The Luxembourg Financial Group: Why did UBS buy it?
LFG, a successful structured products boutique, has just been snapped up by UBS. What does the Swiss banking group stand to gain? Luisa Porritt reports
UBS had its reasons for acquiring Luxembourg Financial Group (LFG), a boutique asset manager. Yassine Bouhara, UBS’s co-head of global equities said in a statement that the acquisition would boost its existing structured product offering. But why did LFG, on track to becoming a highly successful boutique manager, allow itself to be taken over so soon after launch?
In its short lifespan as an independent boutique, the LFG has earned an enviable reputation thanks largely to its Ucits fund distribution platform. A measure of its success is that LFG won business from a number of blue chip names in the hedge fund sector. Within the space of eight months, London’s Sabre Fund Management and RAB Capital, New York-based CastleRock Asset Management and Act II, as well as Singapore’s Quant Asset Management all signed up to distribute funds via LFG.
Set up in 2007 by a group of former Deutsche Bank employees, LFG sought to offer a more independent service than that given by a large investment bank.
To assist the launch, LFG secured backing from a number of banks, including Deutsche Bank AG, M.M. Warburg & Co KGaA and Feedback AG, which each took a 5% shareholding on 2 April 2008, giving the firm additional capital of €10,491,108.
In just over a year and a half between the firm’s launch and the opening of its flagship Ucits platform, LFG made eight senior hires to its team, with strong backgrounds from large names including JP Morgan, Morgan Stanley, Merrill Lynch and Deutsche Bank. It opened three offices, in Luxembourg, London, and Stamford in New York. Seven funds marketing to different regions across Europe were launched, and two platforms, including a German one and a Shari’a-compliant issuance platform.
But the opening of its Luxembourg Alternative Ucits Platform (LAUP) at the end of November 2009 was what brought the Group a wave of new business and exposure. Managers that formerly signed up to the LAUP platform offer nothing but praise about the people behind LFG, noting their intelligence, experience and in their view, deserved success.
Several hedge funds chose to use the platform to launch Ucits-compliant versions of their flagship offshore funds. This year, LGF had lined up three more, including a fund from emerging markets specialist RP Capital, based in the UK, and an FX fund from Cornhill Capital, also in London. German investment manager Fortinbras, meanwhile, planned an index-linked fund trading on fixed income currency and commodities markets.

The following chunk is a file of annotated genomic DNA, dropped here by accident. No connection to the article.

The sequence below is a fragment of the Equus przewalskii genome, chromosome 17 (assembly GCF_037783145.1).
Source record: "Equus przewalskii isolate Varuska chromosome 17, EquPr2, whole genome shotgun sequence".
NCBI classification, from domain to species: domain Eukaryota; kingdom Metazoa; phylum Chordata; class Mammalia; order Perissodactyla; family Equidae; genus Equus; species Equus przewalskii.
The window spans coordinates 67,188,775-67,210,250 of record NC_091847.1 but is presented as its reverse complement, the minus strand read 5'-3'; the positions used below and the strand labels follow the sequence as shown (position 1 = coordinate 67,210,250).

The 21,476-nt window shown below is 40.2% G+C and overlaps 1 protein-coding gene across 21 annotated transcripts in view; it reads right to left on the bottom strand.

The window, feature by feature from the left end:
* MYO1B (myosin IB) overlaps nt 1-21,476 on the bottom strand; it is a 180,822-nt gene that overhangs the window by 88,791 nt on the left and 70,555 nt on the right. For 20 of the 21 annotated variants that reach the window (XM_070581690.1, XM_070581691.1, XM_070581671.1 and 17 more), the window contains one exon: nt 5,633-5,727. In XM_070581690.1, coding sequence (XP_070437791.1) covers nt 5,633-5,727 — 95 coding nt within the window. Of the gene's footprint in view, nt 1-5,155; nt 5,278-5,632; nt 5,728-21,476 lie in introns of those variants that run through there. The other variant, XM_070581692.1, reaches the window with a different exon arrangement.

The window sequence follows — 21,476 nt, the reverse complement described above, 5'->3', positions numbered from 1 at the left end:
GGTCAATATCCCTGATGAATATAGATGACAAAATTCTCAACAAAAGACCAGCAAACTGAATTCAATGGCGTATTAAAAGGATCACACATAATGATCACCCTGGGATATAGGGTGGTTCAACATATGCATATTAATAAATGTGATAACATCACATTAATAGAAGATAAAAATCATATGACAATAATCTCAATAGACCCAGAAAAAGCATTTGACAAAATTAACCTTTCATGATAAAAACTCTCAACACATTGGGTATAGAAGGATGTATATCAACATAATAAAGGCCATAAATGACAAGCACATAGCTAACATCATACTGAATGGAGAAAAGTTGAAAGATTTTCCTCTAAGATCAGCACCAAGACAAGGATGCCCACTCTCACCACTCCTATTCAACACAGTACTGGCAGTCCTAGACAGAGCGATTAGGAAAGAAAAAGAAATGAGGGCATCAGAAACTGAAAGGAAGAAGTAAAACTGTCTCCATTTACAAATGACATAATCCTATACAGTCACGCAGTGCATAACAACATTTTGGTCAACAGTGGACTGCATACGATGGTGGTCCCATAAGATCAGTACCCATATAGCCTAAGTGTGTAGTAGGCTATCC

Yet, despite such a promising start, LFG has been acquired by UBS, and now sits in its global equities division. UBS had realised the advantages of owning LFG and on 14 April seized an opportunity, paying $36.2m. The Swiss bank said the acquisition would enable it to expand its business in global equity derivatives and synthetic equities, and it is understood some of LFG’s staff will move across to that division. But analysts say UBS’ motivation must have been the opportunity to win further business through the LAUP platform – a service it did not previously offer – at a time managers are increasingly becoming alert to the need to launch onshore products.
Head of hedge fund solutions at LFG, Gareth James, describes Ucits as a “transformational wrapper for the hedge fund industry, and recognition that distribution will require a different approach”.
Part of LFG’s success with investors was down to its refreshing approach to transparency, in an era when hedge funds are still working to throw off the taint of obscure management fee structures and links with Madoff. “It’s a chance to correct that and offer some good, liquid funds. It’s an opportunity to have a rethink,” says James.
As for the managers, LFG has been attracting small and large hedge funds alike, with a range of strategies.
“We believe in Ucits. We were an early adopter and the first US manager with an Ucits offering,” says Jamie Lewis, director of investor relations at CastleRock, which has $800m in AUM.
As much as $7.8trn of capital has been poured into Ucits funds. But as yet, absolute-return strategies make up only 1% of that, according to a recent Deutsche Bank survey.
With end investors driving the movement towards Ucits, managers are becoming more interested and seeking expertise from the likes of LFG. When asked why CastleRock went for the LFG platform, Lewis says: “We wanted an independent structure to offer the best solution for our clients, whereby you can pick and choose service providers. “You don’t have to change the investment process, which is something clients were demanding. The Ucits offering has a higher probability of capturing institutional investors in Europe.”
Keeping the core intact
Will moving an independent provider within the framework of a large investment bank put the success of LFG’s model at risk? George Cadbury at Merchant Capital (pictured) – the Ucits umbrella of Merchant House Group that he co-founded and which runs its own Ucits structuring – does not think so.